Reviewed by Linda C. Brinson
FRANKLIN D. ROOSEVELT: A Political Life. By Robert Dallek. Penguin Audio. Read by Rick Adamson. 30 hours; 24 CDs. $79. Also available in print from Viking. 704 pages, $40.
The book’s size could appear daunting, and as an audiobook it amounts to 30 hours of listening time. It’s worth every minute of turning pages or listening.
Over the years since he died in 1945, only a few months after being inaugurated for his unprecedented fourth term as president, many books have been written about FDR, as well as about his indomitable wife, Eleanor. I have read some of those, particularly several interesting ones about Eleanor. Reviewers who are more scholarly than I am tell us that Dallek’s book, comprehensive, thoroughly researched and presented with admirable objectivity, ranks high on the list of Roosevelt books.
As his subtitle makes clear, Dallek focuses on the outstanding political skills of this remarkable man who led the United States through some of its darkest moments – the Great Depression and World War II. Today’s readers may think, knowing that he did get elected four times, that FDR was always hugely popular. One of the many things Dallek’s book educates the casual reader about is the difficulties FDR had, the developments and issues that threatened his political career, and the fact – freely acknowledged by FDR himself – that if the war had ended before the 1944 election, he probably would not have won that fourth term. By the fall of 1944, people knew Roosevelt as not only president but also a commander-in-chief who was deeply involved in war strategy and diplomacy. Even those voters who disliked him and/or many of his policies were reluctant to turn to someone else while the country had so much at stake.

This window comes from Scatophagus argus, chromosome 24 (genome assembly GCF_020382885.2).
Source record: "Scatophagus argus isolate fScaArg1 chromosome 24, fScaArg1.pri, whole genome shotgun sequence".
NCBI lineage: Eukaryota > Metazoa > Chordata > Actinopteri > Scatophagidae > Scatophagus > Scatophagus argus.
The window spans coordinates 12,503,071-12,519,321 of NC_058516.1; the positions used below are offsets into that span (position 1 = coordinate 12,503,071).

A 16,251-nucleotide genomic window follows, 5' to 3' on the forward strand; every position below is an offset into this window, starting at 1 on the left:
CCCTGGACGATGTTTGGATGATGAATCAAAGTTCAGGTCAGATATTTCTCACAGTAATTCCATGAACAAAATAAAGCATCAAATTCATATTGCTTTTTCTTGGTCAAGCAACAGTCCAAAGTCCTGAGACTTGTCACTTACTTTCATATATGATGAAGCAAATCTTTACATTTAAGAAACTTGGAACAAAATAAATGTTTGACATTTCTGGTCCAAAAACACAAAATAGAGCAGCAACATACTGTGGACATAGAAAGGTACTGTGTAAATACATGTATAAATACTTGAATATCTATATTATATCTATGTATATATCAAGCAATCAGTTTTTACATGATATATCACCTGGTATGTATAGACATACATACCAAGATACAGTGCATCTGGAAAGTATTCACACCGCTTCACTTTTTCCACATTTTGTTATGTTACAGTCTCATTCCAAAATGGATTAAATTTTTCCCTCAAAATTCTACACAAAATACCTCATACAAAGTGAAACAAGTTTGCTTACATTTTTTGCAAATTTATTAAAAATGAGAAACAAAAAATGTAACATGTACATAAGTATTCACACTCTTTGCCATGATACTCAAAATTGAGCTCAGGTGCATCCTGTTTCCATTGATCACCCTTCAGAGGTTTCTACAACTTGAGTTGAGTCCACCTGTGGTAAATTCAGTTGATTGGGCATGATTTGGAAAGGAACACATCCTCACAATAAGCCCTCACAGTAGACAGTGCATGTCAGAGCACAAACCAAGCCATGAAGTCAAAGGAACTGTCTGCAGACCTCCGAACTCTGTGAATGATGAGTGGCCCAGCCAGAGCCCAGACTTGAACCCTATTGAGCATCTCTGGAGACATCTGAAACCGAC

Dallek tells us enough of the story of FDR’s life to give context to the remarkable political career. He describes his boyhood, his doting and possessive mother, his Groton and Harvard education (he was a lot more involved in the student newspaper, The Harvard Crimson, than in his college classes). FDR attended Columbia Law School but dropped out after he passed the bar, and he never really enjoyed practicing law. We learn about his marriage to Eleanor, and Dallek describes the stresses and strains, including FDR’s infidelity, without speculating too much on what cannot be known. Later, there are his worries about their children’s troubled marriages and other problems. FDR’s distant cousin, Daisy Suckley, became increasingly close to him as the years went by, and Dallek draws on their correspondence extensively to show what was going on in FDR’s mind and how Daisy gave him the unqualified support that Eleanor, busy with her own interests, did not. Again, though, Dallek does not dwell too much on the unknowable details of the exact nature of the relationship.
And of course, the polio that left Roosevelt crippled is a central part of the story of a man determined to succeed no matter what the odds.
The book is fascinating in so many ways. We see that FDR was bright and willing to try new things, but we also see that he often forged ahead with no real reason to believe whatever new program he was trying would work. Some did, others did not. Often, he trusted more to Providence and luck than to any studies or experience. Of course, in trying to move the nation out of the terrible Depression, to get people back to work and repair the economy, he was navigating in uncharted waters.
He drew on the same instincts and optimism when the nation moved from Depression to war, and Dallek’s insights into FDR’s dealings with Churchill (they were close friends, but not without disagreements) and Stalin are interesting, as are passages about how he made decisions about military strategy.